Samsung Display Co., Ltd. (N/A)

An OLED device may include the following components: a common electrode; one pixel electrode which overlaps the common electrode, a primary emission layer that is positioned between the first electrode for pixel and the common electrode a second pixel electrode; the second emission layer is positioned between the second pixel electrode and the common electrode and a pixel defining layer comprising a first opening with a second opening the first flat surface, and an uneven surface structure in which the opening partially exposes the first pixel electrode, wherein the second opening partially exposes the second electrode wherein the first flat face may be opposite the uneven surface and may be placed between the first electrode and the second electrode. In addition, the uneven surface may be placed between the opening and the second.

1. Field

This technical field concerns an organic light emitting device as well as the manufacturing process for an organic light emitting device.

2. Description of the Related Art

OLED devices (organic luminescent displays) are display devices that self-light that use organic LEDs to emit light for displaying images. OLED devices do not require separate sources of light. This allows for a reduction in weight and thickness.

An OLED device could have multiple pixels. If electrical charges do not flow across a Pixel (of one color) into another pixel (of another color) in the operation of the OLED device the quality of the images that are displayed by the OLEDdevice might not be satisfactory.

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What is a patent?

Patents are granted by the government to protect an invention. It gives the inventor the rights to develop, use and market the idea. Society is benefited when new technologies are introduced for sale. The benefits may be the direct sense, since it may allow individuals to achieve previously impossible things, or indirectly, by the economic benefits (business expansion and employment) that innovation provides.

Many drug firms and university researchers are seeking patent protection for their work and research. Patents can be granted to a physical or abstract product or process, or even the method or composition of materials unique to the field. Patent protection has to be granted to an invention that is useful or novel and is not already known by others in the same area.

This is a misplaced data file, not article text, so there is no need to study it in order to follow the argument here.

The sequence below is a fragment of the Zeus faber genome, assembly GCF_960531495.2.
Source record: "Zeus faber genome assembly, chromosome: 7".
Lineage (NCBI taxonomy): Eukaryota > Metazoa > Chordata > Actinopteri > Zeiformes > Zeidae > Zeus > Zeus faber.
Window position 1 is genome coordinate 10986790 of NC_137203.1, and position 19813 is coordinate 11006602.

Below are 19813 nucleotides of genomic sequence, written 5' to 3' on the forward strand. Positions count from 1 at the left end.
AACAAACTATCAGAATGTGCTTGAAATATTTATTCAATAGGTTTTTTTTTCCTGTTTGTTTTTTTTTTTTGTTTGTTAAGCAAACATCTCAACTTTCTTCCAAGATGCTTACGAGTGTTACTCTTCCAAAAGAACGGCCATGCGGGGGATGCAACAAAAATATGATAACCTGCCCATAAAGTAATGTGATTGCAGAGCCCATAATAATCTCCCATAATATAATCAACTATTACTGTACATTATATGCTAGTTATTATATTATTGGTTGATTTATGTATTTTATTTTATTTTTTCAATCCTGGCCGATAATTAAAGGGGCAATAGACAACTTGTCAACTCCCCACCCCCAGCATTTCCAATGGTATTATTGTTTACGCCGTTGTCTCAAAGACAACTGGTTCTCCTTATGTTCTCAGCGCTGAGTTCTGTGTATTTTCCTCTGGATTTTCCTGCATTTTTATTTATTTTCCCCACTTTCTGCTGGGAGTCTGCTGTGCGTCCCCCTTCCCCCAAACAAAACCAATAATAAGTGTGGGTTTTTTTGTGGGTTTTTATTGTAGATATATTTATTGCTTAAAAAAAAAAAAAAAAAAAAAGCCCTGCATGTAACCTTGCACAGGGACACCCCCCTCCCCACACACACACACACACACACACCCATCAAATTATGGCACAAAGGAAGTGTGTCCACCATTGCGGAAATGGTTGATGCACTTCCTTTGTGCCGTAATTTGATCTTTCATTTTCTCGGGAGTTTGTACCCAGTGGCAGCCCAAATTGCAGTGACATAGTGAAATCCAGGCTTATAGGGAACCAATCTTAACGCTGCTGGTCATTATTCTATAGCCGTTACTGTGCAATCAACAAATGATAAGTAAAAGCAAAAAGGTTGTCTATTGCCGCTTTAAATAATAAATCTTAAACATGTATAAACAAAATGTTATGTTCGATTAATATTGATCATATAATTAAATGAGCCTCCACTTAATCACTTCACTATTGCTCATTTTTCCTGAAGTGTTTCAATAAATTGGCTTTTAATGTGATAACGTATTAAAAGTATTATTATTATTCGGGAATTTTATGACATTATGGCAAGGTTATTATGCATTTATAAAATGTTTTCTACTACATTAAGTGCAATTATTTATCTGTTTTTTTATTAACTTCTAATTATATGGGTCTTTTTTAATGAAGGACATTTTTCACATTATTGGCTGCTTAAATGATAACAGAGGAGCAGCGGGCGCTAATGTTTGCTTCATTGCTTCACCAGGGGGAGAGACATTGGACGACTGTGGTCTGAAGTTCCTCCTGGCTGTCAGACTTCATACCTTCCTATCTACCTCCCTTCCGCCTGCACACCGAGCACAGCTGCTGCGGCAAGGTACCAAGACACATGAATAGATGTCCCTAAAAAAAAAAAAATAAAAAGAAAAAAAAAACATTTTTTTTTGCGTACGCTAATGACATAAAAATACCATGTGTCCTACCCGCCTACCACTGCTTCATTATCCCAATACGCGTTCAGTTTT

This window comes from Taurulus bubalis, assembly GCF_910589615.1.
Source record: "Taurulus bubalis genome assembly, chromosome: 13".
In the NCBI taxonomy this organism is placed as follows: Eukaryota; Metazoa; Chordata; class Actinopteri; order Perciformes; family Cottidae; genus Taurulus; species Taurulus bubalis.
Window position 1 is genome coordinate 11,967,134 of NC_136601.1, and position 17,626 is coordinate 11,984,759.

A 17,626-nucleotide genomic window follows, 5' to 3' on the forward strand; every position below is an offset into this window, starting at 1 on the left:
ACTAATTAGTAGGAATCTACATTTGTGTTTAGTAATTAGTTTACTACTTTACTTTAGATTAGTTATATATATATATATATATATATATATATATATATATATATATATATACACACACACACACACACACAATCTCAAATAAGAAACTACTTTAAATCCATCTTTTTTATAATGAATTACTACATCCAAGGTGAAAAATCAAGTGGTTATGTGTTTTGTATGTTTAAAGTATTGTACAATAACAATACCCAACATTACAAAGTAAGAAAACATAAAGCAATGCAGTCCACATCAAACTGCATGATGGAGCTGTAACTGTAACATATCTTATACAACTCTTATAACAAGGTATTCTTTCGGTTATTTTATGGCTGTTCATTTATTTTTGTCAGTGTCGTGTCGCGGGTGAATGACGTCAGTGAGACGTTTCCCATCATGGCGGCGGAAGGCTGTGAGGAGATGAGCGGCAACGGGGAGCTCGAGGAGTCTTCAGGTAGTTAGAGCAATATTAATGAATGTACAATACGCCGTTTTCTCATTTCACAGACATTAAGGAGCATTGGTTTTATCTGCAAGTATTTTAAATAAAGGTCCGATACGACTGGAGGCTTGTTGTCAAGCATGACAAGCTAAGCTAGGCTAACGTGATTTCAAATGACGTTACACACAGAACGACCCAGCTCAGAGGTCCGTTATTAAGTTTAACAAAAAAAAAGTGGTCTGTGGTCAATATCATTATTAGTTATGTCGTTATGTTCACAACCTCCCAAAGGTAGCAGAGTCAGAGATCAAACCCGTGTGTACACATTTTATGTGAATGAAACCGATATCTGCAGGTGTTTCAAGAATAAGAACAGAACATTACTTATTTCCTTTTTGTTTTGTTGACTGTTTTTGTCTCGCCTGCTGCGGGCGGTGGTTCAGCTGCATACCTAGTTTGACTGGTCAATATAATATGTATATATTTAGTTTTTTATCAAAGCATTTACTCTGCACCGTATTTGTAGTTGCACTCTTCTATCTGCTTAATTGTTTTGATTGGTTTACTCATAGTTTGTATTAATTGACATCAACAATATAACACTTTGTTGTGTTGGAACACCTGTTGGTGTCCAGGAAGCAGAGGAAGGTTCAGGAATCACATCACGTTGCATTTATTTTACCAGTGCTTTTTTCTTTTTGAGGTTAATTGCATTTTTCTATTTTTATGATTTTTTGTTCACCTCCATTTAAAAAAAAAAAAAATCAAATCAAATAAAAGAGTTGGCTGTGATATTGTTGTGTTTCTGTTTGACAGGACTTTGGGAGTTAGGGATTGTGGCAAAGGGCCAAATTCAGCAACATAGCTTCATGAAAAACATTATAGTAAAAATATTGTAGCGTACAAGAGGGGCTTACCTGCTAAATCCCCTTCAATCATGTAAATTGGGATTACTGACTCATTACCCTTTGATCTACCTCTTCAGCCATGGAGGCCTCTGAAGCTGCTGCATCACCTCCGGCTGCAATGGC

Patents reward inventors who have commercially successful inventions. They provide a motivation for inventors to create. Small-scale businesses and inventors can be sure that they will earn the most return from their investment in technology advancement through patents. They can make a living by their work.

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Create and protect innovative products and services;

Improve the value, the popularity, and appeal of your product on the market;

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Access technical and business knowledge and other information;

Avoid the risk of accidentally using proprietary third-party content, or losing valuable information, innovative outputs, or other creative output.

Patents convert knowledge of the inventor into an asset that can be sold, that opens new avenues for employment creation through joint ventures and licensing.

Investors who are involved in the commercialization and development of technology may find small companies with patent protection to be more attractive.

Patenting can lead to innovations and new ideas. This information can promote the development of new ideas and may be eligible for protection under patents.

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Patent-protected technology revenue that is commercially profitable can be used to finance technological research and development (R&D) which increases the likelihood for better technology in the future.

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There are several types of patents. Understanding these is vital to safeguard your invention. Patents for utility cover methods and inventions made by machines. Design patents cover ornamental designs. Utility patents are best and protect the owner against copies and competitors. Utility patents are often issued to improve or modify existing inventions. They can also be used to enhance or modify existing inventions. A process patent could be a way to describe the actions or methods of performing a particular act. However, a chemical composition will include an amalgamation of components.

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How to Search for Patents